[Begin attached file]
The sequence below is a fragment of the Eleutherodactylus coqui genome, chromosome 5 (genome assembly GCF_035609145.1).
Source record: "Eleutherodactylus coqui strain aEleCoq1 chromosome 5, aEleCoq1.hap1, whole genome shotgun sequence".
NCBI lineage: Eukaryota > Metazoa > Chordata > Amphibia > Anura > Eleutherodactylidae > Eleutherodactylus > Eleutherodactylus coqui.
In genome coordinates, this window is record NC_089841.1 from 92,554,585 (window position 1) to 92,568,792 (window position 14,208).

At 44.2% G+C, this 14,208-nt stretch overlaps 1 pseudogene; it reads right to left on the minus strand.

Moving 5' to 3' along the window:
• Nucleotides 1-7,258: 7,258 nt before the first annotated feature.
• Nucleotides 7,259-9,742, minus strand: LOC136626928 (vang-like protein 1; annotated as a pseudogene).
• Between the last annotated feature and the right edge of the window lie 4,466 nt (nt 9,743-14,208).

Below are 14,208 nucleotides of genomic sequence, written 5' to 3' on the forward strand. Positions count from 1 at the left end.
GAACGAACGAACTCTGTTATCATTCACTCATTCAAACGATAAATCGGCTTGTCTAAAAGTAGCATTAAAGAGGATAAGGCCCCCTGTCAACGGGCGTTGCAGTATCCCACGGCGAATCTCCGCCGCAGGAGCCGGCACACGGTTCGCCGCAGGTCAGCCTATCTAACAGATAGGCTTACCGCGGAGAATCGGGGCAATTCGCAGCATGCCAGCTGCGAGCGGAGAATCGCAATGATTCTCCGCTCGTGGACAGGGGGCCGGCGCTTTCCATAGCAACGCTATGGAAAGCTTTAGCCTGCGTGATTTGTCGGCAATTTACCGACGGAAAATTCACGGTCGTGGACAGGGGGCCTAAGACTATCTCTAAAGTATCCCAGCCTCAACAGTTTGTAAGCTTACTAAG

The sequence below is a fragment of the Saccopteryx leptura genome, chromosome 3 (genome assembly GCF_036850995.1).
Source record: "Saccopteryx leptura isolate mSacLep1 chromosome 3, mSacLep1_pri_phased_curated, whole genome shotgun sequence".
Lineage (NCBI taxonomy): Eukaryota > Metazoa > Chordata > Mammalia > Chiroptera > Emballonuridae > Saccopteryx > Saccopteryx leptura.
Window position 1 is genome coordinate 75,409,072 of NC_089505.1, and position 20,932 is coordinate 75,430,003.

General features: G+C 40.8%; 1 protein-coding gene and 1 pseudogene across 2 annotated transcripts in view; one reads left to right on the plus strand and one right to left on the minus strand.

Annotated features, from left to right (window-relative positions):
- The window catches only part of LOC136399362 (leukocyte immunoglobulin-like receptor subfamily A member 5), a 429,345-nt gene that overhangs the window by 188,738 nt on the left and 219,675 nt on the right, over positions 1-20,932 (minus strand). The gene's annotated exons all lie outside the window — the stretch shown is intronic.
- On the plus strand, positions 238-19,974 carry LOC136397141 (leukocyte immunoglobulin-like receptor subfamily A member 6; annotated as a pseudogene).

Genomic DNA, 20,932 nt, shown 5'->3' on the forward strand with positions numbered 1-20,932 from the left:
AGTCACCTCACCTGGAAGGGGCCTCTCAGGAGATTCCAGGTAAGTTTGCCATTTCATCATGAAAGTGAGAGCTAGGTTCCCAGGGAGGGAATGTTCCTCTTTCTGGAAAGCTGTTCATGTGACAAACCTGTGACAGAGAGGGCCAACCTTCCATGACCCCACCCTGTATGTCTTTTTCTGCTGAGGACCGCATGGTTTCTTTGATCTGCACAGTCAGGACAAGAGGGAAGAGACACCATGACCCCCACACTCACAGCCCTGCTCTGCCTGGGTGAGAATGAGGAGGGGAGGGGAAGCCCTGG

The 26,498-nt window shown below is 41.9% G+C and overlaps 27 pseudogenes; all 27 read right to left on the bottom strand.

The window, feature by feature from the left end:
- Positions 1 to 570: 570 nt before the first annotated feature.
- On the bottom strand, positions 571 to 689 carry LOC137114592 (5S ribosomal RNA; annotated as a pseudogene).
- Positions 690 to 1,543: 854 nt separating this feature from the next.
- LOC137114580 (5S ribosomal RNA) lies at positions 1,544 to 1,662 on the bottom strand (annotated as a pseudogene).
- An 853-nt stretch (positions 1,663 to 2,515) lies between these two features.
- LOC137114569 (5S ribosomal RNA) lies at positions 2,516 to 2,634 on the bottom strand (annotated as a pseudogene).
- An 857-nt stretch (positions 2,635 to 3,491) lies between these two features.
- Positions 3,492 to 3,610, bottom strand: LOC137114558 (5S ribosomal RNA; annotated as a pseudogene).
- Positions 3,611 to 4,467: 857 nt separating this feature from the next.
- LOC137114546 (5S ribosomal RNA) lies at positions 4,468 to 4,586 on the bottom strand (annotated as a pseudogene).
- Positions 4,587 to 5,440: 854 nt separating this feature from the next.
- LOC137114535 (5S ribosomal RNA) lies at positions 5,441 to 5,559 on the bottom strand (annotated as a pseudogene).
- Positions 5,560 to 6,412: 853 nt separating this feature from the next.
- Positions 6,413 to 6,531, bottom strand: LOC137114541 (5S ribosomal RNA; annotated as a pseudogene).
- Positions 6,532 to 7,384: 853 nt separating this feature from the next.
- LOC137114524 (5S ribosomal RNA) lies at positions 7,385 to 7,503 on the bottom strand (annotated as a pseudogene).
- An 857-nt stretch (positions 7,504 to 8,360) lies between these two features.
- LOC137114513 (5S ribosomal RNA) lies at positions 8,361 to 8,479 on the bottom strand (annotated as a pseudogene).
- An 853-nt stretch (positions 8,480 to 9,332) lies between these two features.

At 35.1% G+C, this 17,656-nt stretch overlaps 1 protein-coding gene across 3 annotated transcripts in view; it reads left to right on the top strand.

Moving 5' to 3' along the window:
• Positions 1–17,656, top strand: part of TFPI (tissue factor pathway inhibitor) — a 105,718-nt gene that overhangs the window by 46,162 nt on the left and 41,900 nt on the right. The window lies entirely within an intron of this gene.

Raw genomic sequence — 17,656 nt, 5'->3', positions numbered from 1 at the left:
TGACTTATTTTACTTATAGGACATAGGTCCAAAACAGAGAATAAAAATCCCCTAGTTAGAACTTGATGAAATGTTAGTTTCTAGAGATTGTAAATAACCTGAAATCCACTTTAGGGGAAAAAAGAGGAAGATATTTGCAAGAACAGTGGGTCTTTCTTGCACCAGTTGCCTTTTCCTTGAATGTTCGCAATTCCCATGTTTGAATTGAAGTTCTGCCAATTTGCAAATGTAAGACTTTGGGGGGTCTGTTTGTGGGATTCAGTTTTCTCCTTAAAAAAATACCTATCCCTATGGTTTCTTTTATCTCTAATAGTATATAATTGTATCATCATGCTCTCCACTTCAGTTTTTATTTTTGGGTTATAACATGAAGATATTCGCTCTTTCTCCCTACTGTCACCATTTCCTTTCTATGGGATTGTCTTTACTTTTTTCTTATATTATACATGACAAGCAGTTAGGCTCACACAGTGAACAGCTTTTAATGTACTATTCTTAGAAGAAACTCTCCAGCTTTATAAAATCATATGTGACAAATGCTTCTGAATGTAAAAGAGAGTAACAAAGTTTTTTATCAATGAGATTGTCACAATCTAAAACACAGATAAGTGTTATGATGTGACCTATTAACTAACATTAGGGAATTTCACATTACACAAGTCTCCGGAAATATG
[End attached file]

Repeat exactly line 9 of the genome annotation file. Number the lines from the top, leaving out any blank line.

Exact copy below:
• Between the last annotated feature and the right edge of the window lie 4,466 nt (nt 9,743-14,208).